The European Commission must take an ambitious approach to the upcoming European Media Freedom Act and consult civil society leaders and industry experts, five journalism organisations write in an open letter.
On the occasion of Europe Day 2022, celebrating peace and unity in Europe, we wish to reiterate the vital role of a free, independent and pluralistic media in safeguarding Europe’s values.
As shown by the dramatic developments caused by the Russian invasion of Ukraine, a resilient and diverse information ecosystem is indispensable in any society, and the lack of it has a devastating impact on democracy.
The upcoming European Media Freedom Act (EMFA) is a unique opportunity to tackle the threat of media capture and the threat to media financial sustainability in Europe, and to build a robust and resilient media ecosystem across member states.
We note that the EMFA is to have Article 114 TFEU (internal market) as its legal basis. This is a useful entry point as the free flow of information is essential for the functioning of an effective and prosperous single market.
That said, the free flow of information cannot itself be guaranteed by the enhancement of free-market rules alone and, if the EMFA is to achieve its goals, it must also recognise the social and political dimensions of information as a public good.
As a group of human rights and journalists’ organisations, we urge the European Commission to take an ambitious approach to the EMFA to help counter the increasing threats to media freedom, independence and pluralism, and thus to one of the foundations of our democratic society.
In particular, we recommend:
- Although fundamental, not limiting the scope of the EMFA to the economic dimension of the internal market only, but to take into account also the social and political dimensions, and that information is a public good;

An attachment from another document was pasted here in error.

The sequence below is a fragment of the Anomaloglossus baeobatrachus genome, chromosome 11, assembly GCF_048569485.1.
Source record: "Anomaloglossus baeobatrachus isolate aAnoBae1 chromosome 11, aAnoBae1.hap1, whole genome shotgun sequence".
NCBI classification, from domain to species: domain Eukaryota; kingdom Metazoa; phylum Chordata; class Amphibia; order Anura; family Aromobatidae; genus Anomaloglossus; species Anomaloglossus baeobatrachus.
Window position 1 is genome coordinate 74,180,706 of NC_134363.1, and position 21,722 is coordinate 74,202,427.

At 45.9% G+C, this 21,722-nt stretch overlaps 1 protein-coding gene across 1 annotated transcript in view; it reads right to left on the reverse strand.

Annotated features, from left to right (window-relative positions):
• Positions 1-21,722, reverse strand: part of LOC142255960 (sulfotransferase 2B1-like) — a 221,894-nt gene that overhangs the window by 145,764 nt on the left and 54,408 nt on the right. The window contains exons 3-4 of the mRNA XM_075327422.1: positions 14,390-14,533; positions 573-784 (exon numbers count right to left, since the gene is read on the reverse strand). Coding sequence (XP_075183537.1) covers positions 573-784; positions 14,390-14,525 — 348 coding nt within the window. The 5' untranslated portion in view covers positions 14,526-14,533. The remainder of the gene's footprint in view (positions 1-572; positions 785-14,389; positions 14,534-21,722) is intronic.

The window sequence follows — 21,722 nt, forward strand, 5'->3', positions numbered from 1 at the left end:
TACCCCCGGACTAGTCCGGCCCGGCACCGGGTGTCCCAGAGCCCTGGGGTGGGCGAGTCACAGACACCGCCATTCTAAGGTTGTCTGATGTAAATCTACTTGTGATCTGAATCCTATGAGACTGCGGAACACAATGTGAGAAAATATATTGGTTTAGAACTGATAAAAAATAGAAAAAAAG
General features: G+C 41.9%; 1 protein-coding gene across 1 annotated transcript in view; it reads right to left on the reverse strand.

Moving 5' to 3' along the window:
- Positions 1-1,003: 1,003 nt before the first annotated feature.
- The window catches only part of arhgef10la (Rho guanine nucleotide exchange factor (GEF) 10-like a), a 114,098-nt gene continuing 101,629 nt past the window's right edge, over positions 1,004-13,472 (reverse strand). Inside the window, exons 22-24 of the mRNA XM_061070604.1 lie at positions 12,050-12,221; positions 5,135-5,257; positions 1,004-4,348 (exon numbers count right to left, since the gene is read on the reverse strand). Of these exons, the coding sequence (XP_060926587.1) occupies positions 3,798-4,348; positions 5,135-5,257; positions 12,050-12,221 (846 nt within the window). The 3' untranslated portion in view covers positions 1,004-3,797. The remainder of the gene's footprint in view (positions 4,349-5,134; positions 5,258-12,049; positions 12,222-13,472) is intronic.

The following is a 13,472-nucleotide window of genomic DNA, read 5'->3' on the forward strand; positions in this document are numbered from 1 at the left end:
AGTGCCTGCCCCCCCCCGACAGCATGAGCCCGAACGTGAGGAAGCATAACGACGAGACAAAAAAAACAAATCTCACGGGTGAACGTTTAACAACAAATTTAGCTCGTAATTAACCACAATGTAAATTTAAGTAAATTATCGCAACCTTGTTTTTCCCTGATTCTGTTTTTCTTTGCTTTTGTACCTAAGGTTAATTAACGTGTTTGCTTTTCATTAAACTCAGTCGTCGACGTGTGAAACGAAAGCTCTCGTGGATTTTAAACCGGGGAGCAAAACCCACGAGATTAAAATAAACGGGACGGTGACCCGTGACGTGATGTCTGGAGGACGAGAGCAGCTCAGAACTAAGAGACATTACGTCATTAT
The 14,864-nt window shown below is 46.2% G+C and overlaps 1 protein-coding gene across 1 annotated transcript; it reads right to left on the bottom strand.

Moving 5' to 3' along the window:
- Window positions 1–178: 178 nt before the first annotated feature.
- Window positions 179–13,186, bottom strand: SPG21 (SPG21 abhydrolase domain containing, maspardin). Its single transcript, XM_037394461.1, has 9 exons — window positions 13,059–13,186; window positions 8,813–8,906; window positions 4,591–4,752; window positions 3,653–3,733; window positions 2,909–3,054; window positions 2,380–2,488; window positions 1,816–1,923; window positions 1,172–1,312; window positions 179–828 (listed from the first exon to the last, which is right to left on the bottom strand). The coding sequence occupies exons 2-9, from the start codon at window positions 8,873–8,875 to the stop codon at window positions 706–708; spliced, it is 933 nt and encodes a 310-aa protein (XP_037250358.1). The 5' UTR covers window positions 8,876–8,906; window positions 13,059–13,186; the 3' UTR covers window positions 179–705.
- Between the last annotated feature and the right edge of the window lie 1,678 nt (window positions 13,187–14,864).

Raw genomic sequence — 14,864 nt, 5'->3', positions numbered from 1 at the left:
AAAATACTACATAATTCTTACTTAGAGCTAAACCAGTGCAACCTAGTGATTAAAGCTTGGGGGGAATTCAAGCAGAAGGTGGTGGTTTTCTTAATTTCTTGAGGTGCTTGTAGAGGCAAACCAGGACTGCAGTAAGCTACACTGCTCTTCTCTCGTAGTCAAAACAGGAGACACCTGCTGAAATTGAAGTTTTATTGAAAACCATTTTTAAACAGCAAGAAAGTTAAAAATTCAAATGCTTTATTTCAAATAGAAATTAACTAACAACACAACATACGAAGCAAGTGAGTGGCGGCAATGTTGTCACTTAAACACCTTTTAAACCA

- Establishing harmonised measures to guarantee media independence and pluralism including on ownership transparency, broadcast licensing and other authorisation requirements, the independence of media regulators and independent public service media, and enhanced media self-regulation. In particular, we call for a harmonised public interest test for ‘media mergers’ as key to guaranteeing media pluralism and avoiding distortion across member states;
- Establishing EU guidance for direct and indirect State support to the media sector to help end the fragmentation of national rules that undermine the efficiency of the European internal media market, prevent conflicts of interest in the allocation of state funds and end the practice of using state funds to reward complacent coverage and punish critical journalism;
- Developing multiple routes through which journalism can find support, including an EU fund for media pluralism to finance original and independent journalistic programs and initiatives, and further contribute to the sustainability of the media sector.
We further call on the European Commission to ensure a thorough consultation of civil society and industry experts in the coming months before the EMFA proposal is presented.
With the EMFA the European Commission has the opportunity to complete the ambitious legislative reforms initiated with the Digital Services Act, the Digital Markets Act and the SLAPPs Directive and to set the foundations for a resilient, pluralistic and free media environment across the EU. The EMFA is the missing piece to guarantee a vibrant, innovative, independent and sustainable media environment, for the benefit of economic actors, journalists and citizens alike.
ARTICLE 19: Global Campaign for Free Expression
European Federation of Journalists;
Free Press Unlimited;
Global Forum for Media Development;
International Press Institute.